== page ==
Why SeaWorld's Tanks Can NEVER Be Enough
As part of the marine park’s so-called “Blue World Project,” SeaWorld has applied to the California Coastal Commission to build new tanks. But don’t let the orca prison fool you! SeaWorld will never be able to construct tanks that allow orcas to swim anywhere near the distance they would in the wild. An enriching environment is crucial to orcas’ well-being, and tanks deprive them of the physical and mental stimulation that the ocean would provide.
Here are some big problems with SeaWorld’s proposed Blue World Project tanks:
The orcas still won’t be able to dive.
In the wild, orcas dive up to 1,000 feet, but the tanks that SeaWorld wants to build would be only 50 feet deep. The company wants to increase the depth of its current tanks by just 15 feet, which is nothing for an orca, who can grow to be up to 30 feet long.
The tanks come up short.
SeaWorld’s proposed new tanks are only 350 feet long—that’s less than one-tenth of a mile! In the wild, orcas may travel up to 100 miles every day. One orca pod has even been observed swimming nearly 138 miles in a day.
The orcas can’t wait.
In the last 10 years, seven orcas owned by SeaWorld have died at an average age of less than 13, whereas orcas in the wild have an average life expectancy of 30 to 50 years—and some even live to be more than 100. A recent paper written by two former SeaWorld trainers in the journal Marine Mammal Science revealed that the median age of death for captive orcas in the U.S. is just 12 years and that 63 percent of whales who’ve died in captivity spent less than six years in tanks before their death.
The tanks deny orcas everything that is natural and important to them.
As an alternative to tanks, orca experts have recommended constructing a coastal sanctuary or a sea pen, which would allow the orcas to live in the ocean once again. In seaside sanctuaries, orcas could still be monitored and cared for, but they’d be able to experience the ocean and interact with other marine life—which would be heaven compared to what they endure in the chemically treated water of SeaWorld’s tanks.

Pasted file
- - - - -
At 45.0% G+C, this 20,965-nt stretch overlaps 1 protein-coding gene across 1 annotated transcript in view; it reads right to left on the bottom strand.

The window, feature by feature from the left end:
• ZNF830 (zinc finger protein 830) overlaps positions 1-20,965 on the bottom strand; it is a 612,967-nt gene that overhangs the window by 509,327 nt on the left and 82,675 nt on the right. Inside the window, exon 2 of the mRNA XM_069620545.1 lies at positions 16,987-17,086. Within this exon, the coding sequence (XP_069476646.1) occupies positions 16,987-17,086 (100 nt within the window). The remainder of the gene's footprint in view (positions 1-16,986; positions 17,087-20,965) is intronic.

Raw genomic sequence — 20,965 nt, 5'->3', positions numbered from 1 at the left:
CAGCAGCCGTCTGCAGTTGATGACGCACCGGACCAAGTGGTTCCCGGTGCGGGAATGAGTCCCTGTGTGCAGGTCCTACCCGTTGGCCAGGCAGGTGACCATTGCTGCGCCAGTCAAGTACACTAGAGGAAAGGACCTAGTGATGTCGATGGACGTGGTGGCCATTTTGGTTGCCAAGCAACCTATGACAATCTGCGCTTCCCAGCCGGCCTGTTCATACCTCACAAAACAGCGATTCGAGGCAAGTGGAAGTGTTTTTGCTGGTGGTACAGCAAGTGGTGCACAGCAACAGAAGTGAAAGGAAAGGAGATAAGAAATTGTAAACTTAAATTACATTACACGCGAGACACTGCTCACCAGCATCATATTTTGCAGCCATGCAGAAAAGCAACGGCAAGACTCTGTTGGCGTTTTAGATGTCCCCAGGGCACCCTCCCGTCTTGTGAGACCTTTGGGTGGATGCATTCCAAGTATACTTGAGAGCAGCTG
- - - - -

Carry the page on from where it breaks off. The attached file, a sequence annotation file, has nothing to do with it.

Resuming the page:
The tanks would waste money that could be used for conservation.
SeaWorld plans to spend $95 million to construct new tanks as part of its proposed Blue World Project, but coastal sanctuaries or sea pens could be created for a fraction of that cost, saving tens of millions of dollars that could be used to help care for the orcas. The new tanks would cost more money than what SeaWorld is projected to spend on rescue and conservation over 13 years!
The public doesn’t support the tanks.
SeaWorld had 1 million fewer visitors last year, and more than 100,000 people have already asked the California Coastal Commission to vote against the park’s plans to keep orcas in artificial tanks. If SeaWorld truly cares about the well-being of orcas, it should cancel its Blue World Project plans and invest in coastal sanctuaries where marine mammals could experience the ocean as they would in the wild.